skip to main content

Search for: All records

Creators/Authors contains: "Milliron, Delia J."

Note: When clicking on a Digital Object Identifier (DOI) number, you will be taken to an external site maintained by the publisher. Some full text articles may not yet be available without a charge during the embargo (administrative interval).
What is a DOI Number?

Some links on this page may take you to non-federal websites. Their policies may differ from this site.

  1. Abstract

    Synthesizing patchy particles with predictive control over patch size, shape, placement and number has been highly sought-after for nanoparticle assembly research, but is fraught with challenges. Here we show that polymers can be designed to selectively adsorb onto nanoparticle surfaces already partially coated by other chains to drive the formation of patchy nanoparticles with broken symmetry. In our model system of triangular gold nanoparticles and polystyrene-b-polyacrylic acid patch, single- and double-patch nanoparticles are produced at high yield. These asymmetric single-patch nanoparticles are shown to assemble into self-limited patch‒patch connected bowties exhibiting intriguing plasmonic properties. To unveil the mechanism of symmetry-breaking patch formation, we develop a theory that accurately predicts our experimental observations at all scales—from patch patterning on nanoparticles, to the size/shape of the patches, to the particle assemblies driven by patch‒patch interactions. Both the experimental strategy and theoretical prediction extend to nanoparticles of other shapes such as octahedra and bipyramids. Our work provides an approach to leverage polymer interactions with nanoscale curved surfaces for asymmetric grafting in nanomaterials engineering.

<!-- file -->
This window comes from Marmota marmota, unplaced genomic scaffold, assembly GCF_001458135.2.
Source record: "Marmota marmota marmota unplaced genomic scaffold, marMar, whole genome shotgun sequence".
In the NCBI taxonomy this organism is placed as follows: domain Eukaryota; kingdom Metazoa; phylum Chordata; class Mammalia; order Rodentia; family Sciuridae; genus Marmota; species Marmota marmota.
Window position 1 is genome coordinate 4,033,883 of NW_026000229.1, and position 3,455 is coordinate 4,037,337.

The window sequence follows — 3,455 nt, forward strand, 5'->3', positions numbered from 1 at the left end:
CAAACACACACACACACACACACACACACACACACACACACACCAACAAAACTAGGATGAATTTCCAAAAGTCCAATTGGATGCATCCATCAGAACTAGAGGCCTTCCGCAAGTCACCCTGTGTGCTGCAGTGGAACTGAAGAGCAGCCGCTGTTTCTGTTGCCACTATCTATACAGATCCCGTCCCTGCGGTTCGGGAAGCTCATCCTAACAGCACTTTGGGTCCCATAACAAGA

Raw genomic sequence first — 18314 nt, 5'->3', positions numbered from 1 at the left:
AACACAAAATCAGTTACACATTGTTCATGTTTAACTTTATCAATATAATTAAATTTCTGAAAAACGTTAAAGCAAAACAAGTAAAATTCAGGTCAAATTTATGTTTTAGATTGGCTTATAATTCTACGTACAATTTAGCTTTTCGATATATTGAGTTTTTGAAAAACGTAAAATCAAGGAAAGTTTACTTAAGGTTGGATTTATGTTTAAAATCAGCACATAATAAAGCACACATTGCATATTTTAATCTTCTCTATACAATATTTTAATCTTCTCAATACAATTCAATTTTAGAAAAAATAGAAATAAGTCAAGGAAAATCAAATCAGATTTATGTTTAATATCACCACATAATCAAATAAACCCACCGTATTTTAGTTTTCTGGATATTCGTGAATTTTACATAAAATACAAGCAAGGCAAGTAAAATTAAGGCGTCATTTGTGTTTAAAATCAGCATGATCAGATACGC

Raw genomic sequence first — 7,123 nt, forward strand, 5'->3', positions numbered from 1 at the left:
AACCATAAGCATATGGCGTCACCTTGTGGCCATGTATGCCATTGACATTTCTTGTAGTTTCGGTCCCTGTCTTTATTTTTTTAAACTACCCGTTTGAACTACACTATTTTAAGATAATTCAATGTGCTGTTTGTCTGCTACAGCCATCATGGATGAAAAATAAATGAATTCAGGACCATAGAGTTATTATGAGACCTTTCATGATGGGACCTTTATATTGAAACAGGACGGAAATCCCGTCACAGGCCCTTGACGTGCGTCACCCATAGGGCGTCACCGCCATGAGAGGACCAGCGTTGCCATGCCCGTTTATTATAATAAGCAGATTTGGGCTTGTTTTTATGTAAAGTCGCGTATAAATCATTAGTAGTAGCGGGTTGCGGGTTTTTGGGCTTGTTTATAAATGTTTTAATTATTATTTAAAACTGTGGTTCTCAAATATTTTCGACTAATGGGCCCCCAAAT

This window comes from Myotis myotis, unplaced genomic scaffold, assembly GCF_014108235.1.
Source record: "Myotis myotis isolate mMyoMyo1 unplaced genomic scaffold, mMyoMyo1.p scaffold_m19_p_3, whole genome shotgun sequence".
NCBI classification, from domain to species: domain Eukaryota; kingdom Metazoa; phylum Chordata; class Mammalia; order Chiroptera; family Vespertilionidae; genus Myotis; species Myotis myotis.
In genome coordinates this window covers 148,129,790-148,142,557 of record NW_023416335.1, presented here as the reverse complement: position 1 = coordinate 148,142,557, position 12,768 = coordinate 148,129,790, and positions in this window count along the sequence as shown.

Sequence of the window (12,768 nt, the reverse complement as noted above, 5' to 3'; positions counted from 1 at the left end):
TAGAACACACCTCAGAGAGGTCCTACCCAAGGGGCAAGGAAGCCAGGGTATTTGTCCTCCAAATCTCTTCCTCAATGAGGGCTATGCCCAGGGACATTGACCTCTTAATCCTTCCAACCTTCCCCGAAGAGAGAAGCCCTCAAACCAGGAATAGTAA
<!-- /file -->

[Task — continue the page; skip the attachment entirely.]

2. Free, publicly-accessible full text available May 24, 2023
  3. Free, publicly-accessible full text available August 19, 2023
  4. Although colloidal nanoparticles hold promise for fabricating electronic components, the properties of nanoparticle-derived materials can be unpredictable. Materials made from metallic nanocrystals exhibit a variety of transport behavior ranging from insulators, with internanocrystal contacts acting as electron transport bottlenecks, to conventional metals, where phonon scattering limits electron mobility. The insulator–metal transition (IMT) in nanocrystal films is thought to be determined by contact conductance. Meanwhile, criteria are lacking to predict the characteristic transport behavior of metallic nanocrystal films beyond this threshold. Using a library of transparent conducting tin-doped indium oxide nanocrystal films with varied electron concentration, size, and contact area, we assess the IMT as it depends on contact conductance and show how contact conductance is also key to predicting the temperature-dependence of conductivity in metallic films. The results establish a phase diagram for electron transport behavior that can guide the creation of metallic conducting materials from nanocrystal building blocks.
    Free, publicly-accessible full text available May 31, 2023